A ray of bright daylight pierced the semi-darkness of the tent as Smaragd, Flavus’s father stepped inside. He stopped by the entrance and gave the swarthy guy seated beside his sleeping son a long, thoughtful look. The air in the tent was heavy with herbal smells that usually made people sleepy but it seemed that they didn’t affect the Kuldaganian soothsayer at all. He hunched in his chair, his head resting on his bandaged hand, his brow frowning from time to time to some troubling thoughts…
“Are you Kangassk?” boomed the deep, powerful voice above him. Only then he snapped out of his daydreaming and raised his eyes.
Smaragd was a giant of a man that would make Sereg the Grey Inquisitor look like a short dry stick beside him.
It took Kangassk just a brief moment to realize that he was looking at Flavus’s father and cold obsidian had nothing to do with that. Flavus had that man’s face. The only difference here was the hair colour: Smaragd’s hair was as white as snow while Flavus’s had a golden tint.
The giant looked Kangassk in the eyes, waiting for his answer.
“Yes, that’s me,” answered Kan; for once, his voice sounded calm and didn’t betray his surprise.
“I’m Smaragd, Flavus’s father,” the man nodded. He went down on one knee beside his son’s bed, gently touched Flavus’s golden hair and cheek with his giant hand, then turned to Kangassk again. “Reyne told me about you, Apprentice,” his voice was sad. “She was so excited to meet someone that powerful, someone that promising… Now, you’re as empty as our son is. At least he knew what he was doing when he joined the Greys. And you?”
“What do you mean?” asked Kangassk, totally lost.
“Oh, you had no idea?” Smaragd raised his brows in a slight surprise. “It doesn’t matter then, not anymore. Don’t think about it. Follow the mage’s path and be happy on it if you can.”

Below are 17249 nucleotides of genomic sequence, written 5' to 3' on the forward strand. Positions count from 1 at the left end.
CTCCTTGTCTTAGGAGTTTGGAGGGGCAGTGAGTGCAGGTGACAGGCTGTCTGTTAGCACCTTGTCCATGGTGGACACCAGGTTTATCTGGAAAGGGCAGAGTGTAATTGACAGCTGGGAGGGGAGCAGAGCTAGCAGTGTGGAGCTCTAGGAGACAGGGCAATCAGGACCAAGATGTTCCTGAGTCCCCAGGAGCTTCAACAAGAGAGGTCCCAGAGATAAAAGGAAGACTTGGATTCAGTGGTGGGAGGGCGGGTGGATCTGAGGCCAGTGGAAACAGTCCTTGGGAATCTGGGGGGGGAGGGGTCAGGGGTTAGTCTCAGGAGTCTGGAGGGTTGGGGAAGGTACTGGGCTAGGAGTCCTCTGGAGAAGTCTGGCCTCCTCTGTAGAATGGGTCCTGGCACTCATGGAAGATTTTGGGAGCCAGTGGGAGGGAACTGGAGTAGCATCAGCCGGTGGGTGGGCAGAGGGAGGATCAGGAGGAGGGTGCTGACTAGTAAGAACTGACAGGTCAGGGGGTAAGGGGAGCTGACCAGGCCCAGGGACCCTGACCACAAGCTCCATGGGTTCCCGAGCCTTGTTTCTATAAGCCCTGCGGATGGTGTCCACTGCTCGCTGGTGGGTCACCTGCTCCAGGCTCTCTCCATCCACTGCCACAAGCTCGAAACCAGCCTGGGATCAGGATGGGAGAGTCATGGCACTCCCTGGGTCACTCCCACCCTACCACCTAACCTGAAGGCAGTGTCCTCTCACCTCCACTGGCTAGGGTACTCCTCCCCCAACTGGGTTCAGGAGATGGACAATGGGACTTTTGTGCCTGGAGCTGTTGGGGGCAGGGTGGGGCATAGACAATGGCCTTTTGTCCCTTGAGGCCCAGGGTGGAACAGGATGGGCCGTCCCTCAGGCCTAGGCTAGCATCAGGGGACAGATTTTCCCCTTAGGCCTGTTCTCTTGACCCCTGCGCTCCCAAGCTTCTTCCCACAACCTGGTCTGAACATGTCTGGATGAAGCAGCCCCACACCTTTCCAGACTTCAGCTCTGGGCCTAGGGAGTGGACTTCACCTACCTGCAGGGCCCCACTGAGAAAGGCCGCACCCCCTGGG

There would be no explanation, Kangassk realized. With his ignorance that evident now, his new acquaintance had lost all interest in him, it seemed. Smaragd was looking at his sleeping son again.
It took the man just a moment to decide what to do. He lifted Flavus along with his mattress and blanket as easily as if he were a little child. Flavus's thin arm dangled limply like a rag doll's, his head tilted back… He looked so small and fragile in his father's arms. Why did he inherit Smaragd's face but not his strength, Reyne's golden hair but not the terrifying but beautiful precision of her movements? Was there more to it than him being unlucky? What was the precious gift he had sacrificed to become a battlemage?
"I'm taking my son home," Smaragd told Tredius before leaving. "His mother and I will take better care for him there." He threw a glance at Kan again, "And you, Kangassk Del-Emer, follow me if you wish. I think Flavus will be glad to see you when he wakes up."
Kangassk did follow. He took a bundle of his friend's things from Tredius and caught up with Smaragd in the street. They walked through the quiet little town together. The fortress-like house of the Brians met them with a lively half-muted buzz coming from the inside. There was a lot of movement behind the stained glass windows: Reyne was teaching swordplay to a class of little kids. Kangassk felt a deep respect for Iven where every child learned how to defend themself from an early age. Aren-Castell's militia came to mind, the one his city had gathered to fight the dragons. The first batch, the one that had been fried almost entirely, had twenty three somewhat professional warriors in it: the Wall Guards. The second batch, gathered to finish off the fallen dragons, consisted mostly of terrified citizens who had never held weapons in their hands before. Ironically, teenage Kangassk was one of the most professional warriors there. The dragons, mortally wounded beasts, most of them blind with sand and pain, managed to kill several people of the second batch and injure almost everyone else. Such a shame… Iven sure would've done a much better job there.